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Lidl prepares circular price reduction campaign

From next week, Lidl will extend its discount campaign to create a huge savings network for shoppers struggling with high food prices.

Arlington, Washington-based Lidl US said it plans to cut prices on more than 100 items in more than 170 of its stores starting Sept. 28. The price drops will continue throughout the fall and will be on over 100 items daily. throughout the season.

According to Lidl, a sample of discounted items range in price from $1.29 to $6.75 and represent savings of 20 cents to $1.04 on the dollar. Price reductions range from 10% to 23%, with most being around 11%.

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25-item sample products (See table to the left of Lidl USA) includes pizza, lobster cakes, dessert bars, whole bean coffee, shrimp risotto, salad dressings, cold-pressed juice, organic bread, tea selections, vegetable stir-fries, cookie cups, puff pastry, Italian antipasti, Asian noodles and wheat. cookies.

The new promotion marks the expansion of the price reduction program, which will cover more than 100 items in all stores in June. In this effort, discounts range from 10% to 13% on a sample of 20 participating products.

Lidl noted that higher inflation has pushed up food and grocery prices in general, but mainly for staples such as meat, grains, milk, frozen prepared foods and household products.

According to the latest Consumer Price Index, the CPI for household food rose 0.7% in August, the first increase below 1% since April and below 1.3% in July. However, the August household food index rose 13.5% year over year, up from 13.1% in July and the largest 12-month increase since March 1979, the US Bureau of Labor Statistics said. All six major food group grocery store indexes rose in August on a year-over-year and month-over-month basis.

“We understand that inflation and rising food prices affect many families, and we hope to provide even more discounts this fall through our price reduction campaign,” said Stefan Schwartz, Lidl’s US chief purchasing officer and executive vice president. . “Every day we are committed to offering all our customers the best value in our stores, and we will continue to invest in additional ways for customers to save money, which we know is most important.”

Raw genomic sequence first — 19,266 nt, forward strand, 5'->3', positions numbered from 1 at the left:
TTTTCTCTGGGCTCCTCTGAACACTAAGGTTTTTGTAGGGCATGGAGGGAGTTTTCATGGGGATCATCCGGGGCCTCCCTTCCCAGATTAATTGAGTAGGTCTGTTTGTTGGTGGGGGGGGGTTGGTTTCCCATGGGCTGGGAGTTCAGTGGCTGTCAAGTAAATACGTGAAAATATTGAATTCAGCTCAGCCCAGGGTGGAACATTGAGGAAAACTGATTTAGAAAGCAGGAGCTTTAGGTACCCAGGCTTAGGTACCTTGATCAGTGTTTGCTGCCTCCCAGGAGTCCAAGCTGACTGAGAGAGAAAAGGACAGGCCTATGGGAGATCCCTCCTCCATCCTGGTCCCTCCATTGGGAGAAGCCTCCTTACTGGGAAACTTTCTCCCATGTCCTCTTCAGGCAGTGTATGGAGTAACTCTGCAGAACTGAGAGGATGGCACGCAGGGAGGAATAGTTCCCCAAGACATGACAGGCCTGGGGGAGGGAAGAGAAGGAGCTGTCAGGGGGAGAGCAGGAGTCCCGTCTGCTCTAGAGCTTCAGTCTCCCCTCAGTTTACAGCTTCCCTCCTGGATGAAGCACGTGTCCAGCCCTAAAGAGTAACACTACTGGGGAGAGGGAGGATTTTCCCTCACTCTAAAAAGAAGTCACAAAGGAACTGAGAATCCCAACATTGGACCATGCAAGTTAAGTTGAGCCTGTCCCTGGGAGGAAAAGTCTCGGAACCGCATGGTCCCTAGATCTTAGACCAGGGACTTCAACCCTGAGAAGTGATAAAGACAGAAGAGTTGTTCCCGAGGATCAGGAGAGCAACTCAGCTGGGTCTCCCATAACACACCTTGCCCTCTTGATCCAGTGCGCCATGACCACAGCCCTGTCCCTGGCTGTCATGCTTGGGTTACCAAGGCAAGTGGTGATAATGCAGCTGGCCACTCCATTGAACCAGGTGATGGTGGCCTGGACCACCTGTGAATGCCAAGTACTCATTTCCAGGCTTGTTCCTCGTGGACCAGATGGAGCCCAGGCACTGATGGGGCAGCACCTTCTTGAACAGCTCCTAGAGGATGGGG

Lidl’s US footprint spans nine states including Virginia, Delaware, Pennsylvania, Maryland, New Jersey, New York, North Carolina, South Carolina and Georgia, and most recently the District of Columbia.

The limited-edition grocer ranked sixth in the inflation-adjusted list of top grocers, behind Market Basket, Aldi, WinCo Foods, Grocery Outlet and Save A Lot.

In a dunnhumby analysis published earlier this week, Lidl was grouped into the Base Price Leader category, which included chains such as Aldi, Market Basket, Grocery Outlet, Save A Lot and WinCo – all high on the ranking list. 73% of grocery shoppers surveyed agreed that Base Price Leaders had lower prices without discounts.

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“Typically, retailers that rely more on core price and less on other levers tend to outperform,” consumer data specialist Dunnhumby explained in his report. “For example, base price market leaders such as Aldi, Lidl and Market Basket have the highest momentum and best five-year sales CAGR in 2022. [compound annual growth rate].”

Another grocery group, Lead Conductors, has an advantage over Basic Price Leaders in terms of using and personalizing customer data to serve relevant ads and drive loyalty, Dunnhumby said. However, the gap is not significant for base price leaders, the study found. 65 percent of shoppers surveyed agreed that Base Price Leaders offer many items on sale, 66 percent agreed that the retail group’s discounts are large enough, 64 percent said that these chains create lower prices, and 71 percent said that their own brands save them money. money.

“While the leading conductors also enjoy massive promotions, the Base Price Leaders are not far behind,” Dunnumby noted in his report. “The takeaway from these data points on mass promotions is that Baseline Price Leaders are actually relying on mass promotions to drive price acceptance and not just relying on everyday low prices.”